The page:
BRUSSELS (Reuters) – European Union chair Germany has proposed a rule of law conditionality scheme for accessing the bloc’s funds, including the new 750 billion euro coronavirus economic recovery fund, according to a document seen by Reuters.
The proposal is a basis for negotiations between the 27 EU member states – which in July agreed to such a mechanism but left it watered down to avoid a veto from Poland or Hungary – and the European Parliament.
EU lawmakers want to beef up the mechanism, meaning that the German proposal – sticking closely to the July agreement reached at a leaders’ summit after four days of tortuous talks – is all but certain to cause an outcry.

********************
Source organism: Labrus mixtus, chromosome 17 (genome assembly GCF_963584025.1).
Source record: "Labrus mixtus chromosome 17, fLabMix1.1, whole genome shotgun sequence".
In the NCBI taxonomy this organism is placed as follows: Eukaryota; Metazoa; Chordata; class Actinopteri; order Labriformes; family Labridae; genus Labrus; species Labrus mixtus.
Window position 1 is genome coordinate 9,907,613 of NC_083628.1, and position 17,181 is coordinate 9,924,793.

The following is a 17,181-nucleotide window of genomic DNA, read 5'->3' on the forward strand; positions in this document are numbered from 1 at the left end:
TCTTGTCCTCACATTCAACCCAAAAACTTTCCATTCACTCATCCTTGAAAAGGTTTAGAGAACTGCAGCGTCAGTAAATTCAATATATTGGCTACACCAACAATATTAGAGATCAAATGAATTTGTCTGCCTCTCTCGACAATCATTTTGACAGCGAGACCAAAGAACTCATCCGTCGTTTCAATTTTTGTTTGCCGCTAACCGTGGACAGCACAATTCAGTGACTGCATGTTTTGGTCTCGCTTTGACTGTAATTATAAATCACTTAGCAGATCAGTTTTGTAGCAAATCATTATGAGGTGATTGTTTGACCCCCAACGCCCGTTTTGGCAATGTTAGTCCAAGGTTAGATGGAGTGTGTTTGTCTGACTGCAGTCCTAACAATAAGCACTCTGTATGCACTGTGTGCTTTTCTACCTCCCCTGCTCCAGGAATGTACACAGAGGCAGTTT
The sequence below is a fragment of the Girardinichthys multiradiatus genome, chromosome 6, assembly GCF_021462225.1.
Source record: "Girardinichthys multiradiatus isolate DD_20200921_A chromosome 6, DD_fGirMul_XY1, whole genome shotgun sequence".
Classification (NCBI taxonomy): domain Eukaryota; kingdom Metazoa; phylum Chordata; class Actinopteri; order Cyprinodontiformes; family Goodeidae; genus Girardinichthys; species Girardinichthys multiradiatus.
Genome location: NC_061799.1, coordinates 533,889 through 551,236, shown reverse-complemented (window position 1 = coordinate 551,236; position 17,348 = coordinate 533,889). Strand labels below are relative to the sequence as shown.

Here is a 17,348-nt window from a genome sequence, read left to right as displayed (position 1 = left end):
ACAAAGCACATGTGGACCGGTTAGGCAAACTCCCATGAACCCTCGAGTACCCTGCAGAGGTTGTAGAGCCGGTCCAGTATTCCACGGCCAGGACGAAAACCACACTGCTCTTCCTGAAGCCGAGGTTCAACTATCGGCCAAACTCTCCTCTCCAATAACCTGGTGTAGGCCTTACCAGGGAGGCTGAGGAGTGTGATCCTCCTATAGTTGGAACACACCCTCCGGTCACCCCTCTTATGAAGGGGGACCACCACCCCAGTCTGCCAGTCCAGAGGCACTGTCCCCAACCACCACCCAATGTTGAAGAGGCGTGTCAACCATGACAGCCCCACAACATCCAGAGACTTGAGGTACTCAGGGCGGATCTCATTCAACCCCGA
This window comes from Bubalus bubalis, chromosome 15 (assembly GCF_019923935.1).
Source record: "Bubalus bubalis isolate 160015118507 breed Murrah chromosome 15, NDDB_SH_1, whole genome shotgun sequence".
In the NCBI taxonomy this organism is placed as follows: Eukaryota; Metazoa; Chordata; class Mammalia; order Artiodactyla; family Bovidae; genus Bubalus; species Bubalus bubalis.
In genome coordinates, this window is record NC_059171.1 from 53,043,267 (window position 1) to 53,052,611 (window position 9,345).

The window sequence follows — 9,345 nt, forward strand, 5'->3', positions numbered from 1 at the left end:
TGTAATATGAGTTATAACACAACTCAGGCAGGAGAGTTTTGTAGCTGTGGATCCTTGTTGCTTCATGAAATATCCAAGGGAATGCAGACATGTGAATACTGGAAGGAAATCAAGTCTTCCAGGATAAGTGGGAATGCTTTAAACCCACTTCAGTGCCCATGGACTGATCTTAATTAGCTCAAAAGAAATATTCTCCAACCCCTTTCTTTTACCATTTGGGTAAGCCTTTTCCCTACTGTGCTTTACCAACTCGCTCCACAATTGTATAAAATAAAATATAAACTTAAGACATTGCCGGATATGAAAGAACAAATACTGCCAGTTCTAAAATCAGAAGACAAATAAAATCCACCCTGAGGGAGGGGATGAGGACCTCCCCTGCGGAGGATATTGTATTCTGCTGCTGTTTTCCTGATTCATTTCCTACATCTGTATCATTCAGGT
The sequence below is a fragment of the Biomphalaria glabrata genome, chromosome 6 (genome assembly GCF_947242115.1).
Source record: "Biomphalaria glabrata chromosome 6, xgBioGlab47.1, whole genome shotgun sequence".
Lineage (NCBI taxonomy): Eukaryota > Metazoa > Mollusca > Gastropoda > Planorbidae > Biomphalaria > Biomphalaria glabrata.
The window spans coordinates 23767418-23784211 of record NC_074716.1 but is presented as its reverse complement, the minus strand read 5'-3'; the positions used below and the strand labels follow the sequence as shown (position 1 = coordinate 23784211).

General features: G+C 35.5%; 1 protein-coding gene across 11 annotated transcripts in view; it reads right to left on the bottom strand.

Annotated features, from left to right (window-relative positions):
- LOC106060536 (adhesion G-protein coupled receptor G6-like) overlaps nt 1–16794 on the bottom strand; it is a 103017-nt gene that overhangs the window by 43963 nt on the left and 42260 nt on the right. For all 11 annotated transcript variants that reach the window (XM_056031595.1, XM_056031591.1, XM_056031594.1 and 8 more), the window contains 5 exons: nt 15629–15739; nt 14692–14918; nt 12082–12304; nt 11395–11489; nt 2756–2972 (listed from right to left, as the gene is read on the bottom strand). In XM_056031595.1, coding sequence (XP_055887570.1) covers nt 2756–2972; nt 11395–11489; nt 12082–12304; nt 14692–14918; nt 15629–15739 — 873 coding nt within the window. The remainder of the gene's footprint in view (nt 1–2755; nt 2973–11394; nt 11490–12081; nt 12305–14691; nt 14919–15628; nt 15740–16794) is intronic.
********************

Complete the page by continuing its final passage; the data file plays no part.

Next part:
According to the German document, punishments for rule of law breaches would include suspending EU funding and be decided by a majority vote of EU member states acting on a recommendation by the executive European Commission.
Those seeking a more solid mechanism, however, argue that the Commission should recommend suspending or withdrawing funds from a country flouting the rule of law, with a majority of EU states needed to block, rather than approve, any such penalty.
That system would make it harder for Warsaw, Budapest or any other perceived offender to avoid forfeiture, compared to the plan proposed by Germany and seen by Reuters on Monday, under which a majority vote in favour is needed for any sanction to be enacted.
(Reporting by Gabriela Baczynska; Editing by Mark Heinrich)
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